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In essays on the subject of centricity, I've most often used the image of a geometrical circle, which, as I explained here,  owes someth...

Friday, January 20, 2012


"It really does take a hollowed-out ventriloquist puppet husband to keep a straight face while agreeing that Drew Barrymore, by purchasing through her production company the film rights to Charlie’s Angels and building a brainless, action film franchise out of that “property,” really, really has built upon the feminist foundations of…whom? Farrah Fawcett-Majors? If I remember correctly, Farrah Fawcett-Majors in her day was considered to be the problem by Marxist-feminists. Has the stone rejected by the feminist builders become the head of the corner?

"Huh? Oh. Whatever." -- Dave Sim, CEREBUS 293.

"Betcha can't eat just one."-- Lays Potato Chip slogan.

To someone who loves to argue as much as I do, nearly any Dave Sim essay is not unlike a bag of potato chips.  I quoted one example of Sim's anti-feminism philosophy in order to clarify the very different nature of my own quarrel with certain manifestations of feminism, regarded here as "pseudofeminism."  And yet, having given the entire essay a cursory read, I found that the above quotation touches on some other aspects of pseudofeminism, which I now consider covalent with the "Wapsterism" described in this essay-- that is, the philosophy of feminism inspired by/descended from the 1970s group Women Against Pornography.

Now, as wrong as I think Dave Sim is about many things, I believe that he's fundamentally correct that most feminists in the 1970s looked down their noses at the CHARLIE'S ANGELS teleseries.  This site alleges:

While viewers couldn't get enough of the three beautiful women, critics and feminists chewed it to pieces.  Goldberg's idea to "inject some really stunning beauty into the genre" of crime shows was not appreciated by raging feminists.  They accused CHARLIE'S ANGELS of setting women back one hundred years and were appalled by all the titillation and suggestiveness of Charlie's double entendres.  One angry feminist saw the show as "a version of the pimp and his girls.  Charlie dispatches his streetwise Angels to use their sexual wiles on the world while he reaps the profits!"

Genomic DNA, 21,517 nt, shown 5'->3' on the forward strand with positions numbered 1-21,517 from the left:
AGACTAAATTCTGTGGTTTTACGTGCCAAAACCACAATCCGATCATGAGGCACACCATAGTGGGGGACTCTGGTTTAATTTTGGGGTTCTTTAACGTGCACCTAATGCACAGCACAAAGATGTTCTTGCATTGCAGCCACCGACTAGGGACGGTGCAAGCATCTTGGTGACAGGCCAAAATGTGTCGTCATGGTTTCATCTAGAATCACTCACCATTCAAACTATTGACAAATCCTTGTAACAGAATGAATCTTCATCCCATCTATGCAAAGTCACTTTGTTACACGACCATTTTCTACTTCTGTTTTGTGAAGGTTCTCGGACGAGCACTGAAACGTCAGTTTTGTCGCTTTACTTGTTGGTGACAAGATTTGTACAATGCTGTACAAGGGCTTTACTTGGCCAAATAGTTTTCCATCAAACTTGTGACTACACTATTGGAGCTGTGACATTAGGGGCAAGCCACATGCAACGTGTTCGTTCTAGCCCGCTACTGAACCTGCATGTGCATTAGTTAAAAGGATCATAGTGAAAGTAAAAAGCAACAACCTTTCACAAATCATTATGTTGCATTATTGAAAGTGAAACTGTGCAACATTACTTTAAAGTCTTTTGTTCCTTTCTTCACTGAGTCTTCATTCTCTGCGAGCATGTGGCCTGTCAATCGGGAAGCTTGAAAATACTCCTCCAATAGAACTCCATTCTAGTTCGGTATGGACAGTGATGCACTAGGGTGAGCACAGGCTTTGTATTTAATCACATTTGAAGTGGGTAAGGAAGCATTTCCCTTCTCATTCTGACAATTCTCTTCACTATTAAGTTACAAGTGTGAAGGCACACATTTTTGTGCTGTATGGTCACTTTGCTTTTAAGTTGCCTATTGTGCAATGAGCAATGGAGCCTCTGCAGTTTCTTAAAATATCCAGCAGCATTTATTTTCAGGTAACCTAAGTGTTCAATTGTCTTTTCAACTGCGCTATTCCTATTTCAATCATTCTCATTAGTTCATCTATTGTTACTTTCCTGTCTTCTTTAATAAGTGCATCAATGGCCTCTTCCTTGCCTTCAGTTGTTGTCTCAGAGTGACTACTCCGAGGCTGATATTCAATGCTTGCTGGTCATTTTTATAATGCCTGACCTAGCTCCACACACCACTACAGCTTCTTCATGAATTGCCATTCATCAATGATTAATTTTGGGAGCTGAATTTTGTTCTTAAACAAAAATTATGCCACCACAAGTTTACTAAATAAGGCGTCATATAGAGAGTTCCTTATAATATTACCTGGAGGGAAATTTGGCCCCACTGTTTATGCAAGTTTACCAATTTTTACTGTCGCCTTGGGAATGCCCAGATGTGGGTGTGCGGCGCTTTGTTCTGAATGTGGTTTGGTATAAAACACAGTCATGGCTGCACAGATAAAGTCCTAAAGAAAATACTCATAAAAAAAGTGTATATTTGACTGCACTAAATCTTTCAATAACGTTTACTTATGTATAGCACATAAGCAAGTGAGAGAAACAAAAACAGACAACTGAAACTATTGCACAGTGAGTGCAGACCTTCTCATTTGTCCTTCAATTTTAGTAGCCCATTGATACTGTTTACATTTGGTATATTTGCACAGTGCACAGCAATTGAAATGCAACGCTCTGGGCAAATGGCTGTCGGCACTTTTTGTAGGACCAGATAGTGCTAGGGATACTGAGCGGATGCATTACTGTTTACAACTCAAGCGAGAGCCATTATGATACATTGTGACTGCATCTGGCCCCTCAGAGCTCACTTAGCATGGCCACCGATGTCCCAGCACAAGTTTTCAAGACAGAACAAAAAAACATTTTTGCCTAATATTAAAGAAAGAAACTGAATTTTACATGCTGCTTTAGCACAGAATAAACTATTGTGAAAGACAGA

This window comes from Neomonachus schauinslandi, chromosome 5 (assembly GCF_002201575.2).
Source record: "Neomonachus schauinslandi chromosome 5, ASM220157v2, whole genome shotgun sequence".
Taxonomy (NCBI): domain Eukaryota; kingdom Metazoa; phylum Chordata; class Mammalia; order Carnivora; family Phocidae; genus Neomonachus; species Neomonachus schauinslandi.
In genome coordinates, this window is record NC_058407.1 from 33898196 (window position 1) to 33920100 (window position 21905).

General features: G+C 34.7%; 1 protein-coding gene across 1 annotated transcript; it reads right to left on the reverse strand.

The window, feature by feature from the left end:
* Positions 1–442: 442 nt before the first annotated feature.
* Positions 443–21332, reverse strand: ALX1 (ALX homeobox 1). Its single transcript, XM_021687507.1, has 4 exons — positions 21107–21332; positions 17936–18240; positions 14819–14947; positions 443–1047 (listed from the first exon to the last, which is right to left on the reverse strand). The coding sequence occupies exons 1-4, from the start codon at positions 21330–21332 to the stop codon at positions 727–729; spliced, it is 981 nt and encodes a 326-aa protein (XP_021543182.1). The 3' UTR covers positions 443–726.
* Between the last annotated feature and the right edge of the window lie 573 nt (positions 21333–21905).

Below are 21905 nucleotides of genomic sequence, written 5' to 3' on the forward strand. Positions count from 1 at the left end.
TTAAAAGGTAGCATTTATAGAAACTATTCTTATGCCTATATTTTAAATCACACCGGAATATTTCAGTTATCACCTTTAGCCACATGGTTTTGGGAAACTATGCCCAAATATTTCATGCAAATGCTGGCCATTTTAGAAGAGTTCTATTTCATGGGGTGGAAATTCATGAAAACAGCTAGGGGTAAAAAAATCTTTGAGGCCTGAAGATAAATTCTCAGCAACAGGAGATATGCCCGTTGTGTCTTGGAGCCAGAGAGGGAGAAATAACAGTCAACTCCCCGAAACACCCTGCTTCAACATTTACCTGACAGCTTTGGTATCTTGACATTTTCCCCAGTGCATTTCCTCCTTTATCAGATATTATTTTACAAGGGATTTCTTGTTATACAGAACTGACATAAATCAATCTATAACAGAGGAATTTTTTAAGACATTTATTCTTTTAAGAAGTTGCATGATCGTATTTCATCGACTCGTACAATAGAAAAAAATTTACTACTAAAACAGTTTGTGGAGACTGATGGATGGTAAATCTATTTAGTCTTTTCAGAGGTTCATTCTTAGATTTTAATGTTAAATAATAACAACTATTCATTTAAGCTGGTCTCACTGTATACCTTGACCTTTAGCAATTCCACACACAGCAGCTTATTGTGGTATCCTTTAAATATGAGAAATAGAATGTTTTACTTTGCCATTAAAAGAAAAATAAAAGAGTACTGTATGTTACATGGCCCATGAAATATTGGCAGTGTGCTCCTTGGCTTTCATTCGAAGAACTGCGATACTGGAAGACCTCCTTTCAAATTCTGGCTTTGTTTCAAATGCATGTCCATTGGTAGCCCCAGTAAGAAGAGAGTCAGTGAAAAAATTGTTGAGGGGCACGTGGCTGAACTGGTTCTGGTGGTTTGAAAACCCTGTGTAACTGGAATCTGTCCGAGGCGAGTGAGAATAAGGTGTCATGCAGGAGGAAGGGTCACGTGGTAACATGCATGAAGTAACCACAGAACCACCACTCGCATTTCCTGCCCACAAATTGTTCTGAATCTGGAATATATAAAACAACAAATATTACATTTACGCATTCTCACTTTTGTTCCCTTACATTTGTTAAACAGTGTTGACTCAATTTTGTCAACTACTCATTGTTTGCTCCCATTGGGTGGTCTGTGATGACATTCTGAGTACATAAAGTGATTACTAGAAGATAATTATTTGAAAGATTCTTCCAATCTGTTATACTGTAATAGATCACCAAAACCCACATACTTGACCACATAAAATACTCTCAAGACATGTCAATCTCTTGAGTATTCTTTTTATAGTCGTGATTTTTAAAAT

Surprisingly, I've seen this sort of oppositional complaint-- often founded in Marxist precepts, though possibly not in the manner Sim perceives-- applied to the action-heroine genre overall.  I recall one academic essay-- its specifics lost in the mazes of my memory-- that went so far as to invert the meaning of action-heroines.  This deconstruction went something like, "Yes, the heroine-film shows butt-kicking heroines defending themselves against rape, but the *real meaning* is that if a woman DOESN'T possess super-martial skills, then she's fair game for rapists!"  If I can ever track down the comment I'd like to ask the writer if he or she had just come off a heavy reading of Roland Barthes prior to conceiving that masterpiece of dumbassed interpretation.

For sake of argument, I'll accept the assertion made by the Charlie's Angels site: that the main problem 1970s feminists had with the show was its depiction and alleged "fetishization" of female glamour, and not with the characters' propensity to unrealistically kick butt-- which I believe to be Dave Sim's main quarrel with all versions of the franchise.

What's interesting, though, is that though Sim and the 1970s feminists are philosophically opposed, they both scorn CHARLIE'S ANGELS because of its failure to conform to some aspect of reality: Sim because "real women" don't have the power or capacity to beat men, and the feminists because "real women" don't spend every hour of the day trying to fetishize themselves for the enjoyment of men.

Now, it should be obvious that Sim's biggest error in the quote above is to assume that feminism must be monolithic throughout the thirtysomething years that separate the ANGELS television show and the big-screen movie version thereof.  Even though he himself doesn't validate feminism's objections to sexual fetishization, he views it as a major contradiction that modern feminists should cheer what earlier feminists did not cheer.

Yet as I noted in WAPSTERS VS. FACTSTERS, feminism was not even monolithic in its earlier manifestations, since the repressive philosophy of the WAP group and its fellow travelers brought forth the rather more liberal FACT and its offspring.  I've not made a concerted study of the subject, but it seems to me that over the years a fair number of women-- whether hardline feminists or feminist-sympathizers-- have expressed an affection for the very thing Sim dislikes in the 1970s teleseries: a sense of female empowerment that to some extent trumps issues of sexual fetishization.

Admittedly, I'm not sure if the 2000s re-invention of the franchise at the hands of Barrymore and her crew struck quite as deep a chord.  But the first film was at least profitable, even though the sequel and a very recent new teleseries both flopped. I don't see any contradiction in some liberal feminists appreciating Barrymore getting the chance to make a profitable score in the male-dominated world of Hollywood.  Since it's a given that "brainless action films" are going to be made for an audience that wants them, why, they might think, shouldn't a female producer have the chance to attempt one, and to profit thereby if it does well?

And with that, I will try to go back to ignoring that tempting potato-chip bag, and concentrate on something new.

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